I'm going to take an alternative view:
XmlSerializer is supported, its behaviors are known, and it works well. It is not "bad". It is very general, well documented, has lots of examples. The performance is probably very good for what you need. It probably does what you need.
There are some people who have particular needs that are not addressed by the XmlSerializer. From those requirements we get things like protobufs, DataContractSerializer, and other options.
But XmlSerializer is still very general and probably the most widely applicable serializer in town. It's still probably the safest bet for serializing content.
As to support...
MS may be slowing down on fixing bugs. I compare this to WinForms. WinForms is no longer the primary UI framework being pushed by Microsoft. But it is still mature, works well, performs well. XmlSerializer is the same.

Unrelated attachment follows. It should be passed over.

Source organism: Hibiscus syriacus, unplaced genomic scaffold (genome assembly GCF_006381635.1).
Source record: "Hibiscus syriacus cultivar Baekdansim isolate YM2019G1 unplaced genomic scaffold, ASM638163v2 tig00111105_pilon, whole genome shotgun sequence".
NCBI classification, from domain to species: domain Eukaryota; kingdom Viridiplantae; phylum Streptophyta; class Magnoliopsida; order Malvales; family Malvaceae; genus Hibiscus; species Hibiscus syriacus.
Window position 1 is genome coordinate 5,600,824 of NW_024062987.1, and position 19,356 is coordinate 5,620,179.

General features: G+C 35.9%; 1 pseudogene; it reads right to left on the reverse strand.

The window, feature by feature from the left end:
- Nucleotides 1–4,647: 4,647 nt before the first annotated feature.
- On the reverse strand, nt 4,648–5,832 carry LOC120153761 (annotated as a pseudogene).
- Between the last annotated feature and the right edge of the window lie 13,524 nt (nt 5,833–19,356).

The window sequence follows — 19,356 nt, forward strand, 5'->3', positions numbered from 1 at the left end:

As for support into the future. MS has a 5+5 support policy - they support a product for 5 years after its release, and then you can buy 5 years additional support for it. The .NET Framework is not the supported "thing" - it is the Windows OS that includes .NET that is supported. Windows 7 will include .NET 3.5 (I think the version is 3.5?) and so everything in .NET 3.5, including WinForms and XmlSerializer, will be "officially supported" for an additional 5 years, starting in October or whenever Win7 is released. If it is .NET 4.0, then anything in 4.0 (including, still, WinForms and XmlSerializer) will be supported for 5 years. The 5-year clock restarts every time a new product ships with .NET.
Looking at the VB6 Runtime, it was originally shipped with Visual Studio 6, in 1998. It has been included in Windows since then, including Windows Server 2008 R2, released this year. So the VB runtime will be supported at least until 2014. That's 16 years of mainstream support, at least.
You have nothing to worry about as far as official support. This isn't an open-source project you're talking about. This isn't a stopgap offering like WSE or the SOAP Toolkit.
It's true that there are degrees of support, and older .NET APIs ratchet down in priority as the newer ones are launched and promoted. But the older ones are presumably more stable, by the time they plateau. You're totally safe.